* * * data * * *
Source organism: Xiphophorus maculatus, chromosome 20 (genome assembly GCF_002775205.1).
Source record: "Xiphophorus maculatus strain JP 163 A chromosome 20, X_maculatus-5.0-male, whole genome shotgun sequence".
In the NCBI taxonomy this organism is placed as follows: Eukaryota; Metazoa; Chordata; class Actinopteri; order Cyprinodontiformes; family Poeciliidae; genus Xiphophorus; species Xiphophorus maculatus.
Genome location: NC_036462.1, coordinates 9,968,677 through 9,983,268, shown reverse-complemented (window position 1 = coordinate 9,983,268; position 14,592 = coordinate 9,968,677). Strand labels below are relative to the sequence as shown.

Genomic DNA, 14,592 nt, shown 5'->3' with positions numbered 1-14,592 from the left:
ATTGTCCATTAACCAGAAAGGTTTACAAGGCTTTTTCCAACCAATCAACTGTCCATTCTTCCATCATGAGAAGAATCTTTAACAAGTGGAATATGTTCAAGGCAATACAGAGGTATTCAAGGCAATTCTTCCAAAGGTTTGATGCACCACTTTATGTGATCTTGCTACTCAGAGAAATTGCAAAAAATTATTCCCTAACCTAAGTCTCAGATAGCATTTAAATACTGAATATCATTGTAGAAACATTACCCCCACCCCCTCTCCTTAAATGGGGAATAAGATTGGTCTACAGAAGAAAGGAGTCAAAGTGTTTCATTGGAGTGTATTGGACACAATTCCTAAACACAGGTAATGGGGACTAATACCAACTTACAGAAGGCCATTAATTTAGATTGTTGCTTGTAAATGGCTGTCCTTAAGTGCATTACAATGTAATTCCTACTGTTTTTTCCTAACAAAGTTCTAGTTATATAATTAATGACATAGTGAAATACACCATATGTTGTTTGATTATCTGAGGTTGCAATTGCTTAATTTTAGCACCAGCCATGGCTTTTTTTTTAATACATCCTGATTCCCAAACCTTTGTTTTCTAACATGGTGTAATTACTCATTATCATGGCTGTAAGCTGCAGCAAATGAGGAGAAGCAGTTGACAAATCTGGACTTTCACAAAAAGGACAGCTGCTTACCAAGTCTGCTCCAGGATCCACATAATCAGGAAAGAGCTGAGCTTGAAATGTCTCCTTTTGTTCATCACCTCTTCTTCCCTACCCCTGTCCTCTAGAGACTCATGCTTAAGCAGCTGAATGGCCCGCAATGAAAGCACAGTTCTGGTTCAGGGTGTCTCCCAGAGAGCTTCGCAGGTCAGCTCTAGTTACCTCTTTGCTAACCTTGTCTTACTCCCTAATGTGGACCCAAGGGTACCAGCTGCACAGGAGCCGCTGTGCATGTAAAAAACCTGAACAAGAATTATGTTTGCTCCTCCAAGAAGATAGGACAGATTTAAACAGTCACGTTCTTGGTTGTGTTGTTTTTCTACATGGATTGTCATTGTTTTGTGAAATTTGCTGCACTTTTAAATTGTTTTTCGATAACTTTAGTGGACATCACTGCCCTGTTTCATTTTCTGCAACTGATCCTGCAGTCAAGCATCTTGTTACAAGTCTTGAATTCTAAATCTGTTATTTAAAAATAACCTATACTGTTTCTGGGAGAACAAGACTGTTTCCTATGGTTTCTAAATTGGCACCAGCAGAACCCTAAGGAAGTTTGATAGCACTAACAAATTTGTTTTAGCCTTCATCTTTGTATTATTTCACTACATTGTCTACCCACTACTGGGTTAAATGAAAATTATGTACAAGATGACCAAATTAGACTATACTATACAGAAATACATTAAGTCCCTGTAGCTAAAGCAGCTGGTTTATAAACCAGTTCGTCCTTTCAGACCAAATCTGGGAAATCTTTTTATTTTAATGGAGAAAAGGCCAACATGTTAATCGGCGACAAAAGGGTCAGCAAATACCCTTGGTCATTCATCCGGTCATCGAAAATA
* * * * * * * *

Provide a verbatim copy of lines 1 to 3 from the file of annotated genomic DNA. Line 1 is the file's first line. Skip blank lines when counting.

Source organism: Xiphophorus maculatus, chromosome 20 (genome assembly GCF_002775205.1).
Source record: "Xiphophorus maculatus strain JP 163 A chromosome 20, X_maculatus-5.0-male, whole genome shotgun sequence".
In the NCBI taxonomy this organism is placed as follows: Eukaryota; Metazoa; Chordata; class Actinopteri; order Cyprinodontiformes; family Poeciliidae; genus Xiphophorus; species Xiphophorus maculatus.